clearly a clash between Spain and France - and in particular a
      personal rivalry between two young kings. Francis inherits the throne
      of France in 1515. Charles, a Habsburg, becomes king of Spain in the
      following year on the death of Ferdinand II.
      A new mood of youth and enthusiasm enters France with the accession
      in 1515 of the 20-year-old Francis I. The centre of a glamorous young
      group of courtiers, he is a cousin of the previous king, Louis XII,
      and is married to Louis' daughter.
      In a spirit of adventure, Francis takes up his father-in-law's
      ailing and expensive cause in northern Italy. In the summer of 1515 he
      rides south to recover Milan from the forces of the Holy League. In a
      two-day battle at Marignano in September, the French defeat the ranks
      of Swiss infantry - mercenaries, fighting in the pope's cause, whose
      pikes and halberds have previously seemed invincible.
      French artilllery plays its part in the victory at Marignano, but
      the French cavalry also cuts a dash - with the young king prominent in
      person. In a mood of medieval chivalry, Francis is knighted on the
      battlefield by a famous French warrior, Pierre de Bayard, the brave
      victor in many past encounters and known in his own lifetime as the
      chevalier sans peur et sans reproche ('knight without fear or
      The rapid capture of Milan, in the first year of his reign, makes
      Francis the most glamorous monarch in Europe. Leo X, the Medici pope
      who was funding the defeated Swiss mercenaries, entertains the victor
      of Marignano in lavish style at his papal court in Bologna.
      Francis, liking what he sees of the Italian Renaissance (the pope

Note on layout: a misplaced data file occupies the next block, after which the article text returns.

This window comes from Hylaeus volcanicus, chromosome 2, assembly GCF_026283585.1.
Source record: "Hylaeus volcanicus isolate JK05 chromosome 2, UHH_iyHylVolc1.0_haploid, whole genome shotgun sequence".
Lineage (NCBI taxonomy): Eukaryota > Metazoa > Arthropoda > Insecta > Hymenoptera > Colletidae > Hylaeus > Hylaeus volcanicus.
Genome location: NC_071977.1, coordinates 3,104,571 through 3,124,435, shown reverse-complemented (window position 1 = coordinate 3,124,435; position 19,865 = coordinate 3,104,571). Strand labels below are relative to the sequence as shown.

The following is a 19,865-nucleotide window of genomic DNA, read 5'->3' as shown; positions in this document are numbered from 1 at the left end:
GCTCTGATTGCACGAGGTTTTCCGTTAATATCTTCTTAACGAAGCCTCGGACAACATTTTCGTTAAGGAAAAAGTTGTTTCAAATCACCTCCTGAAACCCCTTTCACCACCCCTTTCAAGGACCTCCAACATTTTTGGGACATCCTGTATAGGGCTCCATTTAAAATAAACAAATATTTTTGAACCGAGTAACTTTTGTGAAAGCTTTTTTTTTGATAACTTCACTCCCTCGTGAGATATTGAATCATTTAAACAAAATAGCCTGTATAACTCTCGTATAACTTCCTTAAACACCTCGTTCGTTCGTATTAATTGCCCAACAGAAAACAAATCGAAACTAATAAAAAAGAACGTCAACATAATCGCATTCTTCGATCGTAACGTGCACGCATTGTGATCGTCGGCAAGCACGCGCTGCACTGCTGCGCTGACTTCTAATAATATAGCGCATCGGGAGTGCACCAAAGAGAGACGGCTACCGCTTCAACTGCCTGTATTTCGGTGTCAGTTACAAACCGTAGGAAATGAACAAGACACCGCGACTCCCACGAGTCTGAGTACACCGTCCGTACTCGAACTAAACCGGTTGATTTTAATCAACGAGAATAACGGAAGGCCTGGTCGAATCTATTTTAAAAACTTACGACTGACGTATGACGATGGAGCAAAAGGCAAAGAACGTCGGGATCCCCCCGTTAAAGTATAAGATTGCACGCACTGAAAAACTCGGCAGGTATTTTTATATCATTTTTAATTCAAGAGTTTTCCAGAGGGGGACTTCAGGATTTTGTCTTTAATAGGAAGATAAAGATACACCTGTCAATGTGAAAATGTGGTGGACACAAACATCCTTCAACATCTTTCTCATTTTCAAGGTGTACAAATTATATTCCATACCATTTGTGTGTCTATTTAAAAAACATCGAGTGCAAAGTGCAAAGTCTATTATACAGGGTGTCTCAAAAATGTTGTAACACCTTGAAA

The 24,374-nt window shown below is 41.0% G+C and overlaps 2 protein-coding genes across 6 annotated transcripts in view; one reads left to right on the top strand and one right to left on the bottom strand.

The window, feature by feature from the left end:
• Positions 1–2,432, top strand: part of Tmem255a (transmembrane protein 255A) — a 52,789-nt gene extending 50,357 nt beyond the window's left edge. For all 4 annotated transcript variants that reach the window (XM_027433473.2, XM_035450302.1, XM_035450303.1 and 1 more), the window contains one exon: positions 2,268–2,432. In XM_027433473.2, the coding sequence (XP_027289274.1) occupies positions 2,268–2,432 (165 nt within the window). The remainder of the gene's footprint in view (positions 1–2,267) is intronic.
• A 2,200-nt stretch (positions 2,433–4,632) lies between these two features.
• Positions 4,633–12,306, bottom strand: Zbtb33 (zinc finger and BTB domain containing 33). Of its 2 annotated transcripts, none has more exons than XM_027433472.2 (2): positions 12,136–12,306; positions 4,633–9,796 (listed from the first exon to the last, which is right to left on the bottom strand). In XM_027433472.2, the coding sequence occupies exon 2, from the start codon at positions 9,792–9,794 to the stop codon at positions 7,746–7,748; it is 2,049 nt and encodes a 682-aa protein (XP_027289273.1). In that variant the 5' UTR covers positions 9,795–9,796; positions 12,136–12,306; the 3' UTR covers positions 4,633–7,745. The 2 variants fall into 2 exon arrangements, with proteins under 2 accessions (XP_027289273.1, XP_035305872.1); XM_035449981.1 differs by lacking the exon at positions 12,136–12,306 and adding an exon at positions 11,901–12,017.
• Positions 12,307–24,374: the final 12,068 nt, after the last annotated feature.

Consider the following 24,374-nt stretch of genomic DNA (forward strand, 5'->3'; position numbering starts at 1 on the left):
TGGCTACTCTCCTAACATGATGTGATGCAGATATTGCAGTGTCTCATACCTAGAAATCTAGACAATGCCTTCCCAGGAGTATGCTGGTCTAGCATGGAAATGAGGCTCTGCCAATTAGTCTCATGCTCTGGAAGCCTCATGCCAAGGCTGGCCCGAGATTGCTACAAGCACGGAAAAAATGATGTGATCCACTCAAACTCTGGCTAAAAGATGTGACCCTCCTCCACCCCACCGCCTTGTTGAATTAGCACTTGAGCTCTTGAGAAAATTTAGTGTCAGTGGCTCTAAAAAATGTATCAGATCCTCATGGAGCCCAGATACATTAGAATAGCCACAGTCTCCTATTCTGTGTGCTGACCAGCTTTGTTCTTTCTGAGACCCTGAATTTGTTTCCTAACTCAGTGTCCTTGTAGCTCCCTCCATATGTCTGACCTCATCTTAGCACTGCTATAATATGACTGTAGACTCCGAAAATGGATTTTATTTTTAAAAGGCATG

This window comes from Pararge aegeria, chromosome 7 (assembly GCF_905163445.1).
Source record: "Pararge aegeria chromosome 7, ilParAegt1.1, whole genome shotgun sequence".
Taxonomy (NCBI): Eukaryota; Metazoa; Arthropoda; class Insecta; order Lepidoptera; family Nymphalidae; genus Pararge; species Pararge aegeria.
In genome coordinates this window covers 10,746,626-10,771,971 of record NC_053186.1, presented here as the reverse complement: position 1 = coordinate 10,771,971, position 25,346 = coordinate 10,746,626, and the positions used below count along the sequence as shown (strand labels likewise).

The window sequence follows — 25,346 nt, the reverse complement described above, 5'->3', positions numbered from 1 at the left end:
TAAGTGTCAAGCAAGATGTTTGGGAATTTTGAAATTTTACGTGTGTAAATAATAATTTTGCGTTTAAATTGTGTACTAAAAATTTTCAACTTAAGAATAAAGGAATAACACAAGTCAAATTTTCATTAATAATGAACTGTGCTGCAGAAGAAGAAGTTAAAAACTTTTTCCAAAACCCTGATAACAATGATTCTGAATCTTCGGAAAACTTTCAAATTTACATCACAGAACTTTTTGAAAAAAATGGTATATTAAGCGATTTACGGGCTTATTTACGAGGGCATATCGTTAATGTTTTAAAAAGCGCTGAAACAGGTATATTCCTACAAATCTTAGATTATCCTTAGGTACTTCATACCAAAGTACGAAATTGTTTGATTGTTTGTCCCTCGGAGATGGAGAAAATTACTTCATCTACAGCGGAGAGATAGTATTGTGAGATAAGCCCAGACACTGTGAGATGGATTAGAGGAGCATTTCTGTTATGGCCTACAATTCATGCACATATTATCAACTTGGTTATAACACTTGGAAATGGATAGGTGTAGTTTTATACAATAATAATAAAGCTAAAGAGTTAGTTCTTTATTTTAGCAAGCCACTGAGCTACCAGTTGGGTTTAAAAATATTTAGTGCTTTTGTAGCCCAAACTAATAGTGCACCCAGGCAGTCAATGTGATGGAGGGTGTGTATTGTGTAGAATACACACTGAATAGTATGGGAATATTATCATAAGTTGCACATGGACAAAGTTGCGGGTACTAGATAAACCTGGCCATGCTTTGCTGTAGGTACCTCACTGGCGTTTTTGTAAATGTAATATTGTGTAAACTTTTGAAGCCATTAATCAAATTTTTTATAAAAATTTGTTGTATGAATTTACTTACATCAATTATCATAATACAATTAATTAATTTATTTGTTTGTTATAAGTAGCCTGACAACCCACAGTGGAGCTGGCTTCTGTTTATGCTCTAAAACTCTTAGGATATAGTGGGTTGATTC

offers him a madonna by Raphael), determines to enjoy these
      splendours. He invites Italian artists to France, including even the
      aged Leonardo da Vinci. By the spring of 1517 Italy's most versatile
      genius has moved to Amboise, where a rocky fortress has recently been
      adapted as a royal residence.
      Leonardo lives the last two years of his life with the title 'first
      painter and engineer and architect' of the French king. But in the
      year of Leonardo's death, 1519, there is a serious challenge to the
      status now enjoyed by Francis as the premier monarch of Europe.
      Charles, the even younger head of the Habsburg dynasty, emerges as a
      Charles succeeds in 1516 to the throne of Spain and in 1519 - on
      the death of his grandfather Maximilian I - to all the Habsburg
      territories including Burgundy. The result is that he rules much of
      the land to the immediate south and north of France. There is every
      chance that Charles (now aged nineteen) will also be elected to his
      grandfather's crown as German king and Holy Roman emperor - an office
      which has been held by the Habsburgs since 1438.
      If that happens, north Italy and Germany will also owe allegiance
      to this powerful young ruler. Alarmed at the prospect of France being
      encircled, the French king, Francis, decides to contest the imperial
      There is perhaps little chance of a French king being elected to
      rule an empire which in its origin included France but which has not
      done so for centuries. But Charles is taking no risks. He clinches the
      election by dispensing vast sums in bribes (borrowing the money from
      the Fuggers, to their great advantage and his lasting inconvenience).
      He is elected in June 1519 and crowned as German king at Aachen in
      This is the first encounter in a rivalry between Charles and
      Francis which comes to dominate the politics of western Europe. It
      involves a large measure of personal animosity.